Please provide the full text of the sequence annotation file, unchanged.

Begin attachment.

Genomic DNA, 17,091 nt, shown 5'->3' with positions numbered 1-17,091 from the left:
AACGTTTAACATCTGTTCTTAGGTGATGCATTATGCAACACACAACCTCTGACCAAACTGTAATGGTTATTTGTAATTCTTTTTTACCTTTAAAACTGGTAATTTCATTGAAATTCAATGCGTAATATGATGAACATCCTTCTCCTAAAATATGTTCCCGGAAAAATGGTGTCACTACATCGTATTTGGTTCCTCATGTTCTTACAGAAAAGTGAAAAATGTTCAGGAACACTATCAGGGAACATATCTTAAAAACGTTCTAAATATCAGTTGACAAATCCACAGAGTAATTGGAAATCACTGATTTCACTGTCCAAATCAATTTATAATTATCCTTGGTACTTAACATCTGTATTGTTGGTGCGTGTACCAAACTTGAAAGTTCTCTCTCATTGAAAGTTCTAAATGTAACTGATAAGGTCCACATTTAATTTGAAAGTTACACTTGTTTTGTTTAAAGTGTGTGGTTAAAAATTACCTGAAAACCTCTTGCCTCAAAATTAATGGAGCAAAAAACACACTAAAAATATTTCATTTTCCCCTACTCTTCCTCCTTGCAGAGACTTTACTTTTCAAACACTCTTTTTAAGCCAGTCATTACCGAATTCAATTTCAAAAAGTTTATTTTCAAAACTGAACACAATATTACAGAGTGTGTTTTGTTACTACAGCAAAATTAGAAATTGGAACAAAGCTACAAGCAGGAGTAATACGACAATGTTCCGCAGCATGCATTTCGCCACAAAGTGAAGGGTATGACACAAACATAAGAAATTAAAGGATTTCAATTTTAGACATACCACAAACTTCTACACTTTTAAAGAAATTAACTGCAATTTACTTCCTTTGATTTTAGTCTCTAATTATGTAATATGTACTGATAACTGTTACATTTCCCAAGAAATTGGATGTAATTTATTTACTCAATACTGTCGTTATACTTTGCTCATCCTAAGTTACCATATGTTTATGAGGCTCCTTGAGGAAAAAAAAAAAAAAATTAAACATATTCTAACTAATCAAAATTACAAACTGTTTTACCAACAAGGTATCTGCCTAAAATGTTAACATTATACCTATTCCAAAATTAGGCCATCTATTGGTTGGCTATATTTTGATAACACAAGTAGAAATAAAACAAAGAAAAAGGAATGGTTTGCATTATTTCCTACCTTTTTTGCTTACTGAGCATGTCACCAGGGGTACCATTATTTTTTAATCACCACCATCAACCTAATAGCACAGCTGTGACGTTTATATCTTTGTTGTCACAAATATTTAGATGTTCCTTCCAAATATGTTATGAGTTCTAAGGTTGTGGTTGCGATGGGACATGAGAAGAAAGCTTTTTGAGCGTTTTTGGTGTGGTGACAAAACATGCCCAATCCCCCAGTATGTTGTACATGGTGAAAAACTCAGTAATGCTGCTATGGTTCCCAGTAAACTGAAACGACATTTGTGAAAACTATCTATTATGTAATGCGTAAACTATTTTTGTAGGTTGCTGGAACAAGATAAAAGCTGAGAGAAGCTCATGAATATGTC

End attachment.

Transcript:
Genomic DNA, 17,091 nt, shown 5'->3' with positions numbered 1-17,091 from the left:
AACGTTTAACATCTGTTCTTAGGTGATGCATTATGCAACACACAACCTCTGACCAAACTGTAATGGTTATTTGTAATTCTTTTTTACCTTTAAAACTGGTAATTTCATTGAAATTCAATGCGTAATATGATGAACATCCTTCTCCTAAAATATGTTCCCGGAAAAATGGTGTCACTACATCGTATTTGGTTCCTCATGTTCTTACAGAAAAGTGAAAAATGTTCAGGAACACTATCAGGGAACATATCTTAAAAACGTTCTAAATATCAGTTGACAAATCCACAGAGTAATTGGAAATCACTGATTTCACTGTCCAAATCAATTTATAATTATCCTTGGTACTTAACATCTGTATTGTTGGTGCGTGTACCAAACTTGAAAGTTCTCTCTCATTGAAAGTTCTAAATGTAACTGATAAGGTCCACATTTAATTTGAAAGTTACACTTGTTTTGTTTAAAGTGTGTGGTTAAAAATTACCTGAAAACCTCTTGCCTCAAAATTAATGGAGCAAAAAACACACTAAAAATATTTCATTTTCCCCTACTCTTCCTCCTTGCAGAGACTTTACTTTTCAAACACTCTTTTTAAGCCAGTCATTACCGAATTCAATTTCAAAAAGTTTATTTTCAAAACTGAACACAATATTACAGAGTGTGTTTTGTTACTACAGCAAAATTAGAAATTGGAACAAAGCTACAAGCAGGAGTAATACGACAATGTTCCGCAGCATGCATTTCGCCACAAAGTGAAGGGTATGACACAAACATAAGAAATTAAAGGATTTCAATTTTAGACATACCACAAACTTCTACACTTTTAAAGAAATTAACTGCAATTTACTTCCTTTGATTTTAGTCTCTAATTATGTAATATGTACTGATAACTGTTACATTTCCCAAGAAATTGGATGTAATTTATTTACTCAATACTGTCGTTATACTTTGCTCATCCTAAGTTACCATATGTTTATGAGGCTCCTTGAGGAAAAAAAAAAAAAAATTAAACATATTCTAACTAATCAAAATTACAAACTGTTTTACCAACAAGGTATCTGCCTAAAATGTTAACATTATACCTATTCCAAAATTAGGCCATCTATTGGTTGGCTATATTTTGATAACACAAGTAGAAATAAAACAAAGAAAAAGGAATGGTTTGCATTATTTCCTACCTTTTTTGCTTACTGAGCATGTCACCAGGGGTACCATTATTTTTTAATCACCACCATCAACCTAATAGCACAGCTGTGACGTTTATATCTTTGTTGTCACAAATATTTAGATGTTCCTTCCAAATATGTTATGAGTTCTAAGGTTGTGGTTGCGATGGGACATGAGAAGAAAGCTTTTTGAGCGTTTTTGGTGTGGTGACAAAACATGCCCAATCCCCCAGTATGTTGTACATGGTGAAAAACTCAGTAATGCTGCTATGGTTCCCAGTAAACTGAAACGACATTTGTGAAAACTATCTATTATGTAATGCGTAAACTATTTTTGTAGGTTGCTGGAACAAGATAAAAGCTGAGAGAAGCTCATGAATATGTC